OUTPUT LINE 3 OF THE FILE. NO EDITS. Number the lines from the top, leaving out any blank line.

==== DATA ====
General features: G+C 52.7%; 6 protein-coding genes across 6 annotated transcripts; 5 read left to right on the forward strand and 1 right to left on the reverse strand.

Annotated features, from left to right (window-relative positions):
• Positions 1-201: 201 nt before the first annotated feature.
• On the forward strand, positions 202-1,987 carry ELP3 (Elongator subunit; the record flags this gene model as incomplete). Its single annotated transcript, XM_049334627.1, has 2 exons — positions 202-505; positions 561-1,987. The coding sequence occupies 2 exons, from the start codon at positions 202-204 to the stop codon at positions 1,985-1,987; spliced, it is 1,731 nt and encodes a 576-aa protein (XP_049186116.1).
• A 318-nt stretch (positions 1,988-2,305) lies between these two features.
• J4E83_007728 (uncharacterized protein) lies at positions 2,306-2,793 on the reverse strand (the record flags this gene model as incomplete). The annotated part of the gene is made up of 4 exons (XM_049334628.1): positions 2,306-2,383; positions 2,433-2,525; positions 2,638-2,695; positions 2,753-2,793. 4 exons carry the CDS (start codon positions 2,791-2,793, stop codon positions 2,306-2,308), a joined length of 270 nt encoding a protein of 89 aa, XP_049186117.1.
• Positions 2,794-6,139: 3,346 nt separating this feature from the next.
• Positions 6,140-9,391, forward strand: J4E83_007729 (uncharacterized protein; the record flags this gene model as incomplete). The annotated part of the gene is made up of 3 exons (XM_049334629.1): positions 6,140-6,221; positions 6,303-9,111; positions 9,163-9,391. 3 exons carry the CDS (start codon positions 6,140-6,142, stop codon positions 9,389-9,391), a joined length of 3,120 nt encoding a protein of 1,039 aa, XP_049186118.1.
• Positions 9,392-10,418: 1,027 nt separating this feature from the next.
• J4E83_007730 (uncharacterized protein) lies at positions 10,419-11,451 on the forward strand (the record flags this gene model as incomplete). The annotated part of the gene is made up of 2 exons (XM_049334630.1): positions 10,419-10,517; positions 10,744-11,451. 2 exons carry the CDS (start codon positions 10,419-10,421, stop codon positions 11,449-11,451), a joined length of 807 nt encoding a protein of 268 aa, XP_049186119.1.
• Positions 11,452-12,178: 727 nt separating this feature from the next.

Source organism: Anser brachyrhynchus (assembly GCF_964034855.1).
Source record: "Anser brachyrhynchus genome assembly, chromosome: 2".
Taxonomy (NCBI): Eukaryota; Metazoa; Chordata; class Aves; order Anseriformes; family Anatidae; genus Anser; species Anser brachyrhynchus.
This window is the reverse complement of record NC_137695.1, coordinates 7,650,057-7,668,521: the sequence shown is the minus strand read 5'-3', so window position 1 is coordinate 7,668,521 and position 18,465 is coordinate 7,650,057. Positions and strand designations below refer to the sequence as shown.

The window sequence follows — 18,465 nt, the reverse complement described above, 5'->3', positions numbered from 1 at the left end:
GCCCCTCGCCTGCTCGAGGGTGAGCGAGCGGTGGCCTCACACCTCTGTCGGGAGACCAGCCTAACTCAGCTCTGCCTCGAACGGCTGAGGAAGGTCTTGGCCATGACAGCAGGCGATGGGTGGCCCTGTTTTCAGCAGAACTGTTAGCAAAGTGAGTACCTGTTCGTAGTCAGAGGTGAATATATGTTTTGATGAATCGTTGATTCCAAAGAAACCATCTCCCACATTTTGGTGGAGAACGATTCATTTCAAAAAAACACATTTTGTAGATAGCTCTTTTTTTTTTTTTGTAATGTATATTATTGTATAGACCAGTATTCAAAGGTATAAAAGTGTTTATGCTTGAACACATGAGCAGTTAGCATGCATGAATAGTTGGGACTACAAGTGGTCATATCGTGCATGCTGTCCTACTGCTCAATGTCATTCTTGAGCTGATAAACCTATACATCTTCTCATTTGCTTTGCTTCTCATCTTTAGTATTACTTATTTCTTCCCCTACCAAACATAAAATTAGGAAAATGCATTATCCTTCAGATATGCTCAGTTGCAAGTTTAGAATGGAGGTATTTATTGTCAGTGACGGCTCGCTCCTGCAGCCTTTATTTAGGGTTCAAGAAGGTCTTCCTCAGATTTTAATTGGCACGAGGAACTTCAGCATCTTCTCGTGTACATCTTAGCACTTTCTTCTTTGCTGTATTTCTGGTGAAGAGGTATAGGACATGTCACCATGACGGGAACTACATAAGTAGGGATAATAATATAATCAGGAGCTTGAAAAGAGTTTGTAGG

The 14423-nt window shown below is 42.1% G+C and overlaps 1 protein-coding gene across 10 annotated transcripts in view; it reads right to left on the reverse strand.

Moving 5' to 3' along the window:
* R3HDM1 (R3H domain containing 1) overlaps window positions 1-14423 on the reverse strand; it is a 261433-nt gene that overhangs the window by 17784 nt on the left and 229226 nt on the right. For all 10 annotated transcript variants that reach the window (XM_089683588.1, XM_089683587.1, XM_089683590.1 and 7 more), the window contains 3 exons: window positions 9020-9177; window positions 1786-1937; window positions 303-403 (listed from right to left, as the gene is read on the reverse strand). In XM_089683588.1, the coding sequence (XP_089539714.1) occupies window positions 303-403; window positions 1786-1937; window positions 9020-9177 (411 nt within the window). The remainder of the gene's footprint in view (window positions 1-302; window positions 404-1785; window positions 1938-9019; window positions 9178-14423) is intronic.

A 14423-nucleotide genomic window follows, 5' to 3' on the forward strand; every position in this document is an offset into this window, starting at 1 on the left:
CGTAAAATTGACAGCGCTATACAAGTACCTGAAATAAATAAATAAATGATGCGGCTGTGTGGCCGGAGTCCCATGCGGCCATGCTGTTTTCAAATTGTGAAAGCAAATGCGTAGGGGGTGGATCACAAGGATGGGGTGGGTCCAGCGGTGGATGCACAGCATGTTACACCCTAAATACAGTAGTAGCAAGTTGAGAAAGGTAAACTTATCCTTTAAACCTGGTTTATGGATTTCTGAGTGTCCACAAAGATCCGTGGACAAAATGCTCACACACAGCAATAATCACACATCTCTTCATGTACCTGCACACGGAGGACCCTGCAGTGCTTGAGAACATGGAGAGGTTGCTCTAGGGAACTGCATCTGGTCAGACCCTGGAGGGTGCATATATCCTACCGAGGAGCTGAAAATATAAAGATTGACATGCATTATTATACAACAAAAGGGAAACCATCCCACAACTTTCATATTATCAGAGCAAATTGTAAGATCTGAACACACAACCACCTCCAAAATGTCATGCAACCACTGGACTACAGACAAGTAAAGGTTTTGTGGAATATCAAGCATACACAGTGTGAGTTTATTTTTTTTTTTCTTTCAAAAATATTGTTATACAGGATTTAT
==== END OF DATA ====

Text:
• Positions 1-201: 201 nt before the first annotated feature.